MOORE — When a car pulls up and rolls its windows down, Oklahoma Highway Patrol trooper Gabe Leach never knows whether its driver is in good spirits or angry.
Either way, he understands.
“We have people come through that are teary-eyed — they haven't been to their house yet and they're pretty anxious to see what they've lost,” he said. “We also have some that are pretty frustrated.”
At one point, nearly every intersection in town seemed to be staffed with troopers or the National Guard, men and women checking IDs one at a time before letting anyone through to the neighborhoods devastated by Monday's tornado.
By Thursday, the checkpoints had tapered off to a one-square-mile radius. By Friday, they were gone.
“Thank you guys, we appreciate it,” said the driver of one car after Leach scanned his ID and let him through.
Behind the trooper, desperate residents pored through stacks of shoes and piles of clothing looking for temporary replacements for the stuff they lost during the storm.
Mark Wood and his wife, Robin, came up from Lawton with about 25 cases of water and a generator — left over from an ice storm several years back — to set up this relief stand. Now, it's a Wi-Fi hot spot and a roadside thrift shop.
Across the street, Derek Johnson flipped burgers on a grill he brought down from Riverton, Kan.
Wearing a shirt that commemorates a close friend who died in the 2011 tornado in Joplin, Mo., Johnson said he didn't think twice about taking on the role of relief chef.
He took a break to wipe the sweat from his brow and eyed the line of cars that stretched down the block and out of sight.
“I don't know if you call it organized chaos or what — there's just a lot going on and everybody's dealing with it the best way they know how,” he said.
ZEKE CAMPFIELD, STAFF WRITER
When emotions flow, dogs can help
NORMAN — A dog's bark rang over the din of children playing in the lobby of the University of Oklahoma's Walker Center Thursday.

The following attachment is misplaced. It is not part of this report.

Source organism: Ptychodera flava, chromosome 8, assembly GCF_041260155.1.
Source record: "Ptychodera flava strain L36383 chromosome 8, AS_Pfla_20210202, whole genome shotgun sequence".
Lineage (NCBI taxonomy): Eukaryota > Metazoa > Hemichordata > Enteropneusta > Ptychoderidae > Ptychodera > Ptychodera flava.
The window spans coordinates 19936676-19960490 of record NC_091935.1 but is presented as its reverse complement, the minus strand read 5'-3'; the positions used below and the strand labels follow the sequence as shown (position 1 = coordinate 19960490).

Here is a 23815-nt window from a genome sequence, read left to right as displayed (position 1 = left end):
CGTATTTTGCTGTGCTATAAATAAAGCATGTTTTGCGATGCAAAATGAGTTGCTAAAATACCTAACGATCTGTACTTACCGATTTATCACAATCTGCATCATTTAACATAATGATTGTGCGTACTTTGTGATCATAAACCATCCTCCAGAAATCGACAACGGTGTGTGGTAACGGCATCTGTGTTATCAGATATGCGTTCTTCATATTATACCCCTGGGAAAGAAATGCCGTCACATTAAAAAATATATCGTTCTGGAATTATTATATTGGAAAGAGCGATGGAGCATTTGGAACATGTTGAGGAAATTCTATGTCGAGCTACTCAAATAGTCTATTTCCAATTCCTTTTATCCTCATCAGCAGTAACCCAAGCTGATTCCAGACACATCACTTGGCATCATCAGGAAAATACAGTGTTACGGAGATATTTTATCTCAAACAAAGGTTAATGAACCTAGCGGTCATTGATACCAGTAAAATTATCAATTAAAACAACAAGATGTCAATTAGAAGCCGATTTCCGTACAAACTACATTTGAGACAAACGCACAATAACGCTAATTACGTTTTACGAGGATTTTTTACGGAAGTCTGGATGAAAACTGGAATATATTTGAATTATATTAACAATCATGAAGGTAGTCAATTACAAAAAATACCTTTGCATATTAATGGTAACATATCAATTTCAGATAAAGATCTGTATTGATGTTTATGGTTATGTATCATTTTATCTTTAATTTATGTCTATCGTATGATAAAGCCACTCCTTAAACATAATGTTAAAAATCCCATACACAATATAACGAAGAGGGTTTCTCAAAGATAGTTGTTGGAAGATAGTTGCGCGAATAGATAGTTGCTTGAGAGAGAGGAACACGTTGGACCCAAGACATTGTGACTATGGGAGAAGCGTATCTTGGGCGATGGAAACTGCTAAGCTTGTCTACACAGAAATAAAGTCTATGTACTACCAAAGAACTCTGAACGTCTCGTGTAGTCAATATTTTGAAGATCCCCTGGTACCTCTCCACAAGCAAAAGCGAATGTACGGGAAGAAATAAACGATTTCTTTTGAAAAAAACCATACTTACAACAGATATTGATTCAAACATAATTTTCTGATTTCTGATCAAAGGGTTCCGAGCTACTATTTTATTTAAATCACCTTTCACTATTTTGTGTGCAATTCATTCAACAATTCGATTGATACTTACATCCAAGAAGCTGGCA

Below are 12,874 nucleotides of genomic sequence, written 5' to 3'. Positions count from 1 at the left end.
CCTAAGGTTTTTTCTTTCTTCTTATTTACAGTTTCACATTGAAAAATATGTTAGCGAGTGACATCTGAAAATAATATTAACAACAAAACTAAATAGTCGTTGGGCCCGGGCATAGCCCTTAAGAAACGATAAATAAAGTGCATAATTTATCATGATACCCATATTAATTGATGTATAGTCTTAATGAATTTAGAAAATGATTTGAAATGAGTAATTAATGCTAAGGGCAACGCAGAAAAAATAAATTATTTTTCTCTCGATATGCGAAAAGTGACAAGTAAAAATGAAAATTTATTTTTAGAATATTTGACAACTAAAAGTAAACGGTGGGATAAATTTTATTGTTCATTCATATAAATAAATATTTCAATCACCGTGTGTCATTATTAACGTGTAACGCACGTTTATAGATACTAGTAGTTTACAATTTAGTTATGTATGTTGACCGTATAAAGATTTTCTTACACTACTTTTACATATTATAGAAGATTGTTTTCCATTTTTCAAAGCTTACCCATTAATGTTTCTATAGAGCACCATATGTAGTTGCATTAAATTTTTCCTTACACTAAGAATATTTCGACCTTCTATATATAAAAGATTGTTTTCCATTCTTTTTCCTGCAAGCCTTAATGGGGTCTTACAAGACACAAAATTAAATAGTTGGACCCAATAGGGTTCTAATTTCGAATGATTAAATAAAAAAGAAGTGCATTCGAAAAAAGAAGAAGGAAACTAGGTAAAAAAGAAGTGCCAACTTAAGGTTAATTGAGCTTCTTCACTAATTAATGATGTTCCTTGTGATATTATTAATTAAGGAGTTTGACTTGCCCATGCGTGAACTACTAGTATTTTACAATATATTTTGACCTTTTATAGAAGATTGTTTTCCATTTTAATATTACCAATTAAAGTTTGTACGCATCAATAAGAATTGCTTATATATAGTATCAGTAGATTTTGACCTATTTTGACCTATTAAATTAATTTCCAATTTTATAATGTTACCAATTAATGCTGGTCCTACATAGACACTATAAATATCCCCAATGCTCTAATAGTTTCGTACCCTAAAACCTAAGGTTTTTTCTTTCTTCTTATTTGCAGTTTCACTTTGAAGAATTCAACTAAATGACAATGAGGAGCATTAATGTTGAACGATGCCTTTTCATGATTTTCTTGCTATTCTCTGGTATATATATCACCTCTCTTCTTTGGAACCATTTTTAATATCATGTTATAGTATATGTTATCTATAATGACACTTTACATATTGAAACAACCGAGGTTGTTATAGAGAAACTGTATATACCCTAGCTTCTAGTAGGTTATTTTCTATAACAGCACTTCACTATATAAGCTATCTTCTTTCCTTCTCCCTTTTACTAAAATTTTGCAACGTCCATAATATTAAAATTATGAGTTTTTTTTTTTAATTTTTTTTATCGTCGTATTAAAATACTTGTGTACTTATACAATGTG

Jo Humphrey looked at Journey, a 1-year-old standard poodle, shook her head and smiled.
“If he's excited, the volume goes up,” she said.
Humphrey is the owner of Panhandle Area Community Therapies, a therapy dog service in Perryton, Texas.
Humphrey, her husband, Robert, and dog handler Diana McGarr were at OU Thursday afternoon with Journey and another dog, Gracie.
Journey and Gracie worked with children and adults who are staying in emergency housing at OU while they're displaced because of Monday's tornado.
The dogs offer comfort to people who are stressed or in pain, Humphrey said. She hopes to take the dogs to shelters and hospitals around the area to help comfort those who were affected by the tornado, she said.
SILAS ALLEN, STAFF WRITER
‘They're trying to smile'
MOORE — The sun beats down on the three Daniel brothers as they clean up the wreckage of their parents' home.
They've already found most of the valuables — jewelry and guns — and now they are trying to see what else can be salvaged before the rubble is taken away.
Michael is standing on a rain-soaked quilt. His brother, Jeff, tells him to move so he can pick it up.
“I'll bring this back to Mom,” he tells his brother.
Their parents, Forrest and Barbara Daniel, are not there. Michael, 52, said the gravity of what happened began to wear on his mother on Thursday.
Barbara wasn't at home when the tornado hit, and Forrest rode it out sitting next to the refrigerator because their house had no shelter.
“He told me he never thought he would die before that day,” Michael said.
The couple probably won't ever go back to where their home once stood, he said.
But before they left, Michael snapped a cellphone photo of his parents, standing arm in arm in front of the wreckage of the house they shared for 30 years.
Outpatient ROBOTIC HYSTERECTOMY. Trust an experienced Robotic Surgeon.